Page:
Is your "picky eater" eating enough?

A picky eater can be frustrating, but it also raises concerns for the parent about whether the child is getting enough daily nutrients

picky eaters

A picky eater can be frustrating, but it also raises concerns for the parent about whether the child is getting enough daily nutrients.

"One of the biggest worries is that young children aren't eating enough during mealtimes," says Marie Lefrancois, a nutritionist at The Montreal Children's Hospital of the MUHC. "Some of the consequences may be serious. These children may develop nutritional deficiencies, have impaired growth, and may be less attentive."

According to Lefrancois, many children around the age of two, start rejecting certain foods. "The taste of certain foods may be stronger for younger children. Their taste buds have not yet been affected by coffee or heat." When confronted by the fickle toddler, Lefrancois suggests remaining calm. "Don't make a fuss but do continue to offer the food in very small quantitites." She also suggests children learn by example and that children are more willing to eat foods their parents seem to enjoy.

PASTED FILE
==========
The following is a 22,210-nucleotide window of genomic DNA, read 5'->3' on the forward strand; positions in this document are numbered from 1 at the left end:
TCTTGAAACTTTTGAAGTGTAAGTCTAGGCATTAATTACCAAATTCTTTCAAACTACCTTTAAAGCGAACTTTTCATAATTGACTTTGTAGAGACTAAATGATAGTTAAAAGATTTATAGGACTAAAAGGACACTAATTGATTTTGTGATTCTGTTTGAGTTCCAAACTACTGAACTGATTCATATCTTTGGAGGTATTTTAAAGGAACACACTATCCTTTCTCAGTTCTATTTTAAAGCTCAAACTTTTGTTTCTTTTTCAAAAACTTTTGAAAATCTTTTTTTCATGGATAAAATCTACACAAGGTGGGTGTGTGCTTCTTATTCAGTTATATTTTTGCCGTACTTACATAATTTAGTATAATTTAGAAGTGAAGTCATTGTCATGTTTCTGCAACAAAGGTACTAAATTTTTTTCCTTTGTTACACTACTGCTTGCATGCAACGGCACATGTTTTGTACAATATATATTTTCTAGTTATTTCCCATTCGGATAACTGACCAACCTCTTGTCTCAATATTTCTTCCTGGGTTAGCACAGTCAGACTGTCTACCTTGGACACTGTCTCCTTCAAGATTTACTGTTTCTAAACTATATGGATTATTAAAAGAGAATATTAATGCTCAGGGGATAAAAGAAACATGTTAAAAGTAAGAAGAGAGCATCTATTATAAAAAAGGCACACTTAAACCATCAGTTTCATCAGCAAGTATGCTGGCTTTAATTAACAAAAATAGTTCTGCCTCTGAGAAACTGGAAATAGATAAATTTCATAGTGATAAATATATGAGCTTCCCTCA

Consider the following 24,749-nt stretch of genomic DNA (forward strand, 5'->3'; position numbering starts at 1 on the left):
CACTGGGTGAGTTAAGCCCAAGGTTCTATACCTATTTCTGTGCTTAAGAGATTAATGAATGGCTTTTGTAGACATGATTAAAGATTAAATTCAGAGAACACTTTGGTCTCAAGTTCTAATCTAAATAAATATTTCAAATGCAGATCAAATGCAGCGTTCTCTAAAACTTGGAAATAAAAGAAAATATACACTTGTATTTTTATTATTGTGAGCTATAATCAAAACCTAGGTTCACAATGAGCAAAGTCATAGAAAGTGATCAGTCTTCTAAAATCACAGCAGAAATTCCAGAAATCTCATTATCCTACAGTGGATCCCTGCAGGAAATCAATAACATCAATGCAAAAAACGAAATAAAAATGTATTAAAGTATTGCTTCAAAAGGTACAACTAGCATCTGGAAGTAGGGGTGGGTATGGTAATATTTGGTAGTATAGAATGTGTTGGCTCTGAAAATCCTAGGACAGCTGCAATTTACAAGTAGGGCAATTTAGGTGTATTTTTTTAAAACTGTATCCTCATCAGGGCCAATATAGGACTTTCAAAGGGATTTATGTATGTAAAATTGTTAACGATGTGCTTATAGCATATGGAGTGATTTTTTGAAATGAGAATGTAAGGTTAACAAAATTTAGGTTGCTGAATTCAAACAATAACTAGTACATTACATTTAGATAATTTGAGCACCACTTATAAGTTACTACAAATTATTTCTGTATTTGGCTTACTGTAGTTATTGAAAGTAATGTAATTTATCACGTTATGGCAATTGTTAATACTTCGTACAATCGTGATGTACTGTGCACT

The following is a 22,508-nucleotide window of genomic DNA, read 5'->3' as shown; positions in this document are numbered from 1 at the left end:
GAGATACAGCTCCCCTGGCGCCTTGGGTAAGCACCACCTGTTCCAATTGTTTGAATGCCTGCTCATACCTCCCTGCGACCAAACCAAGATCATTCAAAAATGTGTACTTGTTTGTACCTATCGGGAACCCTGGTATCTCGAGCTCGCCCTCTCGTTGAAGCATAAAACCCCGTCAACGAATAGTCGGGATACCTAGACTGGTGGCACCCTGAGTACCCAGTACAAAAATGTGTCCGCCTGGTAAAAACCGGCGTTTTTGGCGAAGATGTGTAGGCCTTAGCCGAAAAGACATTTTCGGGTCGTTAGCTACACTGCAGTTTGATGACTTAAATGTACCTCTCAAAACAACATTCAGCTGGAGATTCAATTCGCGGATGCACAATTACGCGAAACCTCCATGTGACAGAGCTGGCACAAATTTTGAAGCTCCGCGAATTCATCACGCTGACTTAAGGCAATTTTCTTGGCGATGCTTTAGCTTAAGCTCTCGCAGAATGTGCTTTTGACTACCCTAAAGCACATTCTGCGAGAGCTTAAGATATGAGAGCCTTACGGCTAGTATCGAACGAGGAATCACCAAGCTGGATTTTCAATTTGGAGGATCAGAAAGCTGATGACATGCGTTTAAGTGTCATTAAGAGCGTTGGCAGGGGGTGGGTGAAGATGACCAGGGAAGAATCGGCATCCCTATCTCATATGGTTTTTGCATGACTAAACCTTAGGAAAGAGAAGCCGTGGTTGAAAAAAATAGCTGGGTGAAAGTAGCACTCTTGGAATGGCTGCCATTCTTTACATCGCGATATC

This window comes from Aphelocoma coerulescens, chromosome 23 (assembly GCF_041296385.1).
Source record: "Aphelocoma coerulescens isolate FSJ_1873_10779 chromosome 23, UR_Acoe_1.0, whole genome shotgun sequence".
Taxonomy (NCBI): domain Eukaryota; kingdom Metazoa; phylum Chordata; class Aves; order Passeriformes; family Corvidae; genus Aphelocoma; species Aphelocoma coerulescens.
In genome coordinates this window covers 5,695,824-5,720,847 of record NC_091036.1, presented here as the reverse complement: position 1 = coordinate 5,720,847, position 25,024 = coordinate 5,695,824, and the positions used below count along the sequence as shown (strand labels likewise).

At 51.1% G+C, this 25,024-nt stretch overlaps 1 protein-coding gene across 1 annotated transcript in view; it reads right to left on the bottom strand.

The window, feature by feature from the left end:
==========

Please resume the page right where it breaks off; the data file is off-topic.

Lefrancois points to liquid intake and oversnacking as culprits. "Parents should monitor juice and milk consumption, and not permit snacking right before meals." Some other solutions that may help with mealtime battles include:

  • making mealtimes friendly
  • serving child-size portions
  • turning off the TV
  • offering a variety of foods with different textures
  • setting regular mealtimes

If these strategies don't work, parents can turn to their pediatrician or a nutritionist for help. Extreme picky eaters, those who are not gaining the appropriate amount of weight, those whose behaviour becomes too much for parents to deal with or those who are not getting balanced nutrition can be referred to the MCH's Feeding Disorders Clinic, the only one of its kind in a pediatric centre in Quebec. Lefrancois reminds us that the dinner table is a complex learning environment. "Small children are experiencing many new things at the same time, from different foods and textures, to how to manipulate a fork and chew. Make things simple and mealtimes should be fun."